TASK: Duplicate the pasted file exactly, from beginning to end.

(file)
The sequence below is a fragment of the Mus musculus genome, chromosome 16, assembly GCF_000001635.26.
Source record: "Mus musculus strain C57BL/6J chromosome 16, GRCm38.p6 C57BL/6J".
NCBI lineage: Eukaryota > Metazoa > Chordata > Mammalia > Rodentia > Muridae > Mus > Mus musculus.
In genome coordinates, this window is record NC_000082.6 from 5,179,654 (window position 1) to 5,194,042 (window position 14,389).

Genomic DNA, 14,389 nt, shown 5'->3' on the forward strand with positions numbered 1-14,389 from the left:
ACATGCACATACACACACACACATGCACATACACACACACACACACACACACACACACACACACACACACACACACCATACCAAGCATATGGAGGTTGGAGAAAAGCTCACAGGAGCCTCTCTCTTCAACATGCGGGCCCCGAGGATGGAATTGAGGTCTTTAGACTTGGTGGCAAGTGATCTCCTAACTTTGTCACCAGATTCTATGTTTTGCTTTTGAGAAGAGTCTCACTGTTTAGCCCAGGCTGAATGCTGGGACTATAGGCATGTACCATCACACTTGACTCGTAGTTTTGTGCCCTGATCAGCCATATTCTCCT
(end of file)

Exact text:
The sequence below is a fragment of the Mus musculus genome, chromosome 16, assembly GCF_000001635.26.
Source record: "Mus musculus strain C57BL/6J chromosome 16, GRCm38.p6 C57BL/6J".
NCBI lineage: Eukaryota > Metazoa > Chordata > Mammalia > Rodentia > Muridae > Mus > Mus musculus.
In genome coordinates, this window is record NC_000082.6 from 5,179,654 (window position 1) to 5,194,042 (window position 14,389).

Genomic DNA, 14,389 nt, shown 5'->3' on the forward strand with positions numbered 1-14,389 from the left:
ACATGCACATACACACACACACATGCACATACACACACACACACACACACACACACACACACACACACACACACACCATACCAAGCATATGGAGGTTGGAGAAAAGCTCACAGGAGCCTCTCTCTTCAACATGCGGGCCCCGAGGATGGAATTGAGGTCTTTAGACTTGGTGGCAAGTGATCTCCTAACTTTGTCACCAGATTCTATGTTTTGCTTTTGAGAAGAGTCTCACTGTTTAGCCCAGGCTGAATGCTGGGACTATAGGCATGTACCATCACACTTGACTCGTAGTTTTGTGCCCTGATCAGCCATATTCTCCT